NRA posts mocking tweet in response to National School Walkout Day

Surprise, surprise.

The NRA spent much of National School Walkout Day tweeting posts about school target shooting programs and pro-gun memes. (CREDIT: KAREN BLEIER/AFP/Getty Images)
The NRA spent much of National School Walkout Day tweeting posts about school target shooting programs and pro-gun memes. (CREDIT: KAREN BLEIER/AFP/Getty Images)

The nation’s most powerful gun lobbying group spent much of National School Walkout Day doing what it does best: trolling.

During the day on Wednesday, students across the country walked out of their schools to protest gun violence and call for increased gun control, spurred on by last month’s school shooting in Parkland, Florida that left 17 people dead. Holding signs with slogans like “Protect kids, not guns” and “We will not be silenced,” students from elementary through high school took to the streets in Washington, D.C. and around the country.

“If politicians are not going to make the change, then we will be changing them, and only by doing that, we will be able to get what we want,” one young man told ABC News.

In contrast, the National Rifle Association (NRA), which wields considerable power on the Hill and is criticized for obstructing meaningful progress on anti-gun violence efforts through outside lobbying, spent much of the day tweeting its own slogans and memes — at least one of which was mocking in nature.

“I’ll control my own guns, thank you,” read one post on the organization’s official Twitter account. The tweet featured a photo of an AR-15 style rifle — the kind of gun used at Marjory Stoneman Douglas High School — emblazoned with an American flag sticker.

Screengrab, NRA Twitter
Screengrab, NRA Twitter

The gun lobbying group also retweeted a post by Olympic double trap and skeet shooter Kim Rhode, celebrating the Scholastic Action Shooting Program, which teaches students of all ages a variety of shooting sports.

Screengrab, NRA/Kim Rhode Twitter
Screengrab, NRA/Kim Rhode Twitter

Additionally, the NRA posted a video of political lobbying executive Chris Cox shutting down the notion of tighter gun restrictions in the wake of the mass tragedies like the one in Parkland.

“All of us, gun owners and non-gun owners alike, want to live in safe communities and send our kids to safe schools,” he said. “But the question is, how do we do it? Blaming good, honest people for the acts of murderers is wrong, divisive, and not the answer. Passing new gun control laws won’t protect our kids, because criminals willing to commit murder won’t obey the law. Does that mean we just do nothing? Absolutely not. … There are meaningful steps we can take right now.”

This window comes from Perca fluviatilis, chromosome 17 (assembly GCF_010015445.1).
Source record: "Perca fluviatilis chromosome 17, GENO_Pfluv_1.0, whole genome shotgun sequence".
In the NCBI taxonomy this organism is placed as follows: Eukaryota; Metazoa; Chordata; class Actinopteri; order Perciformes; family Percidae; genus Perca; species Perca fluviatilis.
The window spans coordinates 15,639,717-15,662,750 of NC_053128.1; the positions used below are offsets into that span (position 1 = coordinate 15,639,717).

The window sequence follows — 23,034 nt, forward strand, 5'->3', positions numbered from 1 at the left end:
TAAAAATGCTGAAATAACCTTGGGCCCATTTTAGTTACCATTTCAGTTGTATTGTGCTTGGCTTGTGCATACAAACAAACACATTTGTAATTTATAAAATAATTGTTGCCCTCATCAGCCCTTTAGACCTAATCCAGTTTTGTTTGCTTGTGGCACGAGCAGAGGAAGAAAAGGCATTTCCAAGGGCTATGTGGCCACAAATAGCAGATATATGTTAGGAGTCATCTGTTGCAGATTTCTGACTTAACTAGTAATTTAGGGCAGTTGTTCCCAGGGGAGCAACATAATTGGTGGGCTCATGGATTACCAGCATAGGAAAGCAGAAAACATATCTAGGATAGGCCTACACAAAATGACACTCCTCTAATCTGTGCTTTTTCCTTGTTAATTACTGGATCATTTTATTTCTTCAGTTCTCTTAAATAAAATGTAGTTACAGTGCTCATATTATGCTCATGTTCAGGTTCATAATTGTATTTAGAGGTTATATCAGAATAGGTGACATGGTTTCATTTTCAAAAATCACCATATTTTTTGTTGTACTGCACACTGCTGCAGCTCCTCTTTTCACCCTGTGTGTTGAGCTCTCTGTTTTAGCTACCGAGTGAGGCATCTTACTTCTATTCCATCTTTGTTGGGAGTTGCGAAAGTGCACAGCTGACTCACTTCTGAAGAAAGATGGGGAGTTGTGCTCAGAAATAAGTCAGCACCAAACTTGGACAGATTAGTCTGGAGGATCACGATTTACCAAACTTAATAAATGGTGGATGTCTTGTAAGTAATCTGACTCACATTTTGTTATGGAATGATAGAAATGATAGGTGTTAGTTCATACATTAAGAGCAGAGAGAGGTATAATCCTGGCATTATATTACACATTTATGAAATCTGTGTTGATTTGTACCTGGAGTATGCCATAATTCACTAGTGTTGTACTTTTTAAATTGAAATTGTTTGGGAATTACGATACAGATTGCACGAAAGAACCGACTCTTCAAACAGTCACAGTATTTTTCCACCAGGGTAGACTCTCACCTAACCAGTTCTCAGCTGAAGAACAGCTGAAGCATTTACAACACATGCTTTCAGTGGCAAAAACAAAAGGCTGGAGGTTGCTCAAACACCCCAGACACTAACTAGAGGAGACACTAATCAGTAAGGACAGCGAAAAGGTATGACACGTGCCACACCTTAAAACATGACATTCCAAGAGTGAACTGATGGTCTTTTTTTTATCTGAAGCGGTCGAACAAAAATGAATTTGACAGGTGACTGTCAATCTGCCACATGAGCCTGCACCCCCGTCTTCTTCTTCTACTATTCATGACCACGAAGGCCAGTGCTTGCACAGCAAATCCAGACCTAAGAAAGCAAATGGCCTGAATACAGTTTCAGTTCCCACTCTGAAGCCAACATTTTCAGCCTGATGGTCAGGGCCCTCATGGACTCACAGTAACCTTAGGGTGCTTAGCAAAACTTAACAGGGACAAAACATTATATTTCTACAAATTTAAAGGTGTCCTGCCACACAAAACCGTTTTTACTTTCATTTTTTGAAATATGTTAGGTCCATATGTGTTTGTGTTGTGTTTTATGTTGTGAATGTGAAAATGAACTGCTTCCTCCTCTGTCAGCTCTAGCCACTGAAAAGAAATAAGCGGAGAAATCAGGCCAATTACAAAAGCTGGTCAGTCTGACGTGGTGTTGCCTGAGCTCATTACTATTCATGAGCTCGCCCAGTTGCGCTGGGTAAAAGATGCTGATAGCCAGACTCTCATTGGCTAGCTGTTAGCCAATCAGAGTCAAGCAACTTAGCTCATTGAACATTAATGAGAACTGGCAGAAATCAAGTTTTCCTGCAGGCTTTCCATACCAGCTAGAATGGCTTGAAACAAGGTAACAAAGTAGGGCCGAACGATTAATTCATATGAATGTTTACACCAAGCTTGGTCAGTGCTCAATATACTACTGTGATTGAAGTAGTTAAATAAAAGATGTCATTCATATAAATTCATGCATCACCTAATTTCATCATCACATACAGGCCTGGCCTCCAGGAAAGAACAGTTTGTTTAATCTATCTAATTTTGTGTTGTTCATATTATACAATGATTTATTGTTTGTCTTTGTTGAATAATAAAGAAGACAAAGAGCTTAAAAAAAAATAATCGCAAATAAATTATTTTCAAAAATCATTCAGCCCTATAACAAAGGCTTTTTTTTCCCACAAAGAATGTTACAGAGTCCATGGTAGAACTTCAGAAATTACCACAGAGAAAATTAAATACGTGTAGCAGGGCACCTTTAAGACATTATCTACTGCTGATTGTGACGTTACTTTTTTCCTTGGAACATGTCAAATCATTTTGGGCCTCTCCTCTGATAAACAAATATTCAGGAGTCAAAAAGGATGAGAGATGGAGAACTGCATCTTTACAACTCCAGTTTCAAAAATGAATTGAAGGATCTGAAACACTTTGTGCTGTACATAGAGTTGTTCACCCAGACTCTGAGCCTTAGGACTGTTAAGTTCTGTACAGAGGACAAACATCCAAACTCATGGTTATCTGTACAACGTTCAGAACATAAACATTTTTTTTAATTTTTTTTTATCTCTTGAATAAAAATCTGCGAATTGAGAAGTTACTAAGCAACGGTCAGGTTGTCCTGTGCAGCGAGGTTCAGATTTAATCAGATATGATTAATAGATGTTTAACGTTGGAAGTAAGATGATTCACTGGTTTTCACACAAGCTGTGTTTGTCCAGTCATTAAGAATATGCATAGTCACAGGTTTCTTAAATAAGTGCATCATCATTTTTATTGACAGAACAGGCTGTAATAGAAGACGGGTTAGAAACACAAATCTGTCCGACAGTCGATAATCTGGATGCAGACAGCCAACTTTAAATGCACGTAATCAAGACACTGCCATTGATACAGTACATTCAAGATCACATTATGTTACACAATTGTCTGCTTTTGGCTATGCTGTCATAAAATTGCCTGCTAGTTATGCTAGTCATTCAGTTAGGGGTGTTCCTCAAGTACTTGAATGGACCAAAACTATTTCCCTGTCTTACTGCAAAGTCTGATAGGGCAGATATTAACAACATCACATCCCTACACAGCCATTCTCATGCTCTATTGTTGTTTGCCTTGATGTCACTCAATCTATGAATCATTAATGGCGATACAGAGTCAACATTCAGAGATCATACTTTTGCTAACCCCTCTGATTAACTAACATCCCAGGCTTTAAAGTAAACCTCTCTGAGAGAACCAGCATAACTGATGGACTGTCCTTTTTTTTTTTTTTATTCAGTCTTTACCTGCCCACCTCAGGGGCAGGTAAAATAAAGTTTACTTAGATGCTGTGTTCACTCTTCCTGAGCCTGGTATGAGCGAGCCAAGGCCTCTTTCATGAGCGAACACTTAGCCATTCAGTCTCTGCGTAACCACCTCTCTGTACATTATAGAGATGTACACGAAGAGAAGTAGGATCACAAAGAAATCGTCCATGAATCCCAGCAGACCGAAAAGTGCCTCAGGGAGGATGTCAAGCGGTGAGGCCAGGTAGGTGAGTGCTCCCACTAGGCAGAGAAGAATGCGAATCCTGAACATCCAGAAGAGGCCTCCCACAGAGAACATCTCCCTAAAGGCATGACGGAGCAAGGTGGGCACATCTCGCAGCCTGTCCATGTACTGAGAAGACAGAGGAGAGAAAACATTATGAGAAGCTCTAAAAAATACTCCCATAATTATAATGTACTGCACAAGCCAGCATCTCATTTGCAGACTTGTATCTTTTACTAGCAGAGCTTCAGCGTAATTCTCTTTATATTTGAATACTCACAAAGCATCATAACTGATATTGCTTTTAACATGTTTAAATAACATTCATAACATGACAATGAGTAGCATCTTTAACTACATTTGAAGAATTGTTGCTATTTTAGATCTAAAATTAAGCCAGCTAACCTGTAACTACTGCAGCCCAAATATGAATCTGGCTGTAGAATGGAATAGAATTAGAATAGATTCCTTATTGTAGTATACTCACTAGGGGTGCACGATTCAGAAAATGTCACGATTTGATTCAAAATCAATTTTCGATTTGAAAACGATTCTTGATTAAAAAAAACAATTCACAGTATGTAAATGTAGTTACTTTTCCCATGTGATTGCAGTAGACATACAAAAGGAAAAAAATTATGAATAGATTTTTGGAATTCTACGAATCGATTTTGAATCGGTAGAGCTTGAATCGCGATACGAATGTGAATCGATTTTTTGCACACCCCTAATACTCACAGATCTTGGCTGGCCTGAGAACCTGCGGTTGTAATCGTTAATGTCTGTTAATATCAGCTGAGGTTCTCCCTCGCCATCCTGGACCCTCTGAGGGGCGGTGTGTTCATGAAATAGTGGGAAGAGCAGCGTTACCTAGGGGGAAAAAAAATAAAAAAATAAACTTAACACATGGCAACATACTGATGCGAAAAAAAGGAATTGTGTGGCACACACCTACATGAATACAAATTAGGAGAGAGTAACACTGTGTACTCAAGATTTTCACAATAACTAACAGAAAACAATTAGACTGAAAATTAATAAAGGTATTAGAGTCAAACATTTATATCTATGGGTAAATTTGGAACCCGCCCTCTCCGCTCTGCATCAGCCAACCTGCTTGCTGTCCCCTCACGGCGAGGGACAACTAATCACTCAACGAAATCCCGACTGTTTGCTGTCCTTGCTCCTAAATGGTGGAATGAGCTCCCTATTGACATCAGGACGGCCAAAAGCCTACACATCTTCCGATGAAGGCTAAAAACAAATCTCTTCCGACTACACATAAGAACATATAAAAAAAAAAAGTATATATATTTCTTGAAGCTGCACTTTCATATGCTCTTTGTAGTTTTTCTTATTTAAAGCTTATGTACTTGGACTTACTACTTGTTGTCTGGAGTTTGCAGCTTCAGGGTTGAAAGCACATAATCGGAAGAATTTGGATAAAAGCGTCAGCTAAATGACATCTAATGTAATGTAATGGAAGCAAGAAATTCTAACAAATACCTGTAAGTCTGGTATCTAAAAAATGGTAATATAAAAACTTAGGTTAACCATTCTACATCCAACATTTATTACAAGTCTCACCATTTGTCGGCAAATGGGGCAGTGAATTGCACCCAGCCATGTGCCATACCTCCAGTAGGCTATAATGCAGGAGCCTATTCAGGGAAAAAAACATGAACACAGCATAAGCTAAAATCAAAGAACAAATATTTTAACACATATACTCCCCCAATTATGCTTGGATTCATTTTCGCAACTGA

Cox endorsed the STOP School Violence Prevention Act, which authorizes $100 million in Justice Department-administered grants per year to schools seeking training on how to identify potential threats, as well as for deterrent systems like metal detectors. It does not address the topic of gun control.

A few NRA-affiliated staffers took a more aggressive tone, mocking the students participating in the walkout directly.

The NRA has come under heavy criticism in recent days for its knee-jerk reaction to the Parkland shooting, and to the young survivors who have since come forward to lobby for tighter gun restrictions like raising the minimum age for assault-style weapon purchases to 21 and regulating their sale.

At a CNN town hall event last month, spokeswoman Dana Loesch told the crowd that it would be unfair to ask young men and women who are “old enough to vote…old enough to drive a car…[and] old enough to serve [their] country” to wait to purchase long guns (the minimum age for handgun purchases is already set at 21). Loesch spent the remainder of the evening pinning the blame for the Parkland shooting on law enforcement, criticizing the media, and arguing that “crazy” people shouldn’t have weapons (Loesch did not specify how authorities should determine whether someone is “crazy,” and the NRA continues to oppose any effort to strengthen or expand background checks before gun purchases).

Speaking at the Conservative Political Action Conference (CPAC) later that week, Loesch also claimed at that audience members — many of them survivors and victims’ family members — had threatened her life, although video footage posted on Twitter by event attendees cast doubt on that claim.

The NRA itself has thrown its full power into the gun debate in Washington in recent weeks, demanding face time with President Trump several times.

Those efforts have apparently paid off: after the Parkland shooting, Trump, who claimed that the NRA has “less power over [him]” than it does over Congress, stated that he would like to see age limits raised for long gun purchases, something supported by both gun owners and gun control activists alike. Following meetings with NRA CEO Wayne LaPierre and executive Cox, however, Trump changed his tone, stating that there was “not much political support” for the idea.

“On 18 to 21 Age Limits, watching court cases and rulings before acting. States are making this decision. Things are moving rapidly on this, but not much political support (to put it mildly),” he tweeted.

Recent surveys have revealed broad support for the idea among the public: a Rasmussen poll published on March 6 found that approximately 67 percent of American adults are in favor of increasing the age limit from 18 to 21, with only 26 percent opposed. A Politico/Morning Consult poll published on February 28 yielded an even clearer consensus, with 82 percent of respondents in favor of raising the minimum age for purchasing an assault-style weapon to 21.